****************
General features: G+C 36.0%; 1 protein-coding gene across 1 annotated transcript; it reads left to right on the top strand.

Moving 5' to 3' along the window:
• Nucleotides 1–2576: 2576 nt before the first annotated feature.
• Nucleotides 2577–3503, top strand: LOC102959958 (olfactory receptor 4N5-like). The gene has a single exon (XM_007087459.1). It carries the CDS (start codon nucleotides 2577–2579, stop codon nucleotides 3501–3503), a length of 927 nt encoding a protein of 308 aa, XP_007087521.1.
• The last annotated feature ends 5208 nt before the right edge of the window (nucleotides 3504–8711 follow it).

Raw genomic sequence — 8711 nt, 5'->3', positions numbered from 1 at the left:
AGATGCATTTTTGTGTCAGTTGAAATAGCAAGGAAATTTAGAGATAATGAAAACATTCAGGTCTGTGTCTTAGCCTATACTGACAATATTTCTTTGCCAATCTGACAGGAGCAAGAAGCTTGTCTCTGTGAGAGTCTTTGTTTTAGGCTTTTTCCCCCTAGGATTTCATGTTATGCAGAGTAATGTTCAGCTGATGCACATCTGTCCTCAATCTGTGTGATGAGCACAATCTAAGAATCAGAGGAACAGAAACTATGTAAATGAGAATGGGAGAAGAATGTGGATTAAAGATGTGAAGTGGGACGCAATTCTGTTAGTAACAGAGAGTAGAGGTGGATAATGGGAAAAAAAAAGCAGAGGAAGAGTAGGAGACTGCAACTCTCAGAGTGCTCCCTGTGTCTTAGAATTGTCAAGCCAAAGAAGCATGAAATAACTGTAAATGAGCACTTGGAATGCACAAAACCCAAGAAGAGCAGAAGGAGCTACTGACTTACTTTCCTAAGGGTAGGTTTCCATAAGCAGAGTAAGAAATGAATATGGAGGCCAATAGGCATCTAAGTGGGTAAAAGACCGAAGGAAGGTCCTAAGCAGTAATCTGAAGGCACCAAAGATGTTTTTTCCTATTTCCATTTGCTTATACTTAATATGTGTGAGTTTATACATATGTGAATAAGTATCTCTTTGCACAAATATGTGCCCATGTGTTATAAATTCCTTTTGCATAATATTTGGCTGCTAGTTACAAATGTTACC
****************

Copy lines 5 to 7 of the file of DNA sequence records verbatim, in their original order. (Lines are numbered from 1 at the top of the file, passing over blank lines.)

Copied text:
• The last annotated feature ends 5208 nt before the right edge of the window (nucleotides 3504–8711 follow it).

Raw genomic sequence — 8711 nt, 5'->3', positions numbered from 1 at the left:
AGATGCATTTTTGTGTCAGTTGAAATAGCAAGGAAATTTAGAGATAATGAAAACATTCAGGTCTGTGTCTTAGCCTATACTGACAATATTTCTTTGCCAATCTGACAGGAGCAAGAAGCTTGTCTCTGTGAGAGTCTTTGTTTTAGGCTTTTTCCCCCTAGGATTTCATGTTATGCAGAGTAATGTTCAGCTGATGCACATCTGTCCTCAATCTGTGTGATGAGCACAATCTAAGAATCAGAGGAACAGAAACTATGTAAATGAGAATGGGAGAAGAATGTGGATTAAAGATGTGAAGTGGGACGCAATTCTGTTAGTAACAGAGAGTAGAGGTGGATAATGGGAAAAAAAAAGCAGAGGAAGAGTAGGAGACTGCAACTCTCAGAGTGCTCCCTGTGTCTTAGAATTGTCAAGCCAAAGAAGCATGAAATAACTGTAAATGAGCACTTGGAATGCACAAAACCCAAGAAGAGCAGAAGGAGCTACTGACTTACTTTCCTAAGGGTAGGTTTCCATAAGCAGAGTAAGAAATGAATATGGAGGCCAATAGGCATCTAAGTGGGTAAAAGACCGAAGGAAGGTCCTAAGCAGTAATCTGAAGGCACCAAAGATGTTTTTTCCTATTTCCATTTGCTTATACTTAATATGTGTGAGTTTATACATATGTGAATAAGTATCTCTTTGCACAAATATGTGCCCATGTGTTATAAATTCCTTTTGCATAATATTTGGCTGCTAGTTACAAATGTTACC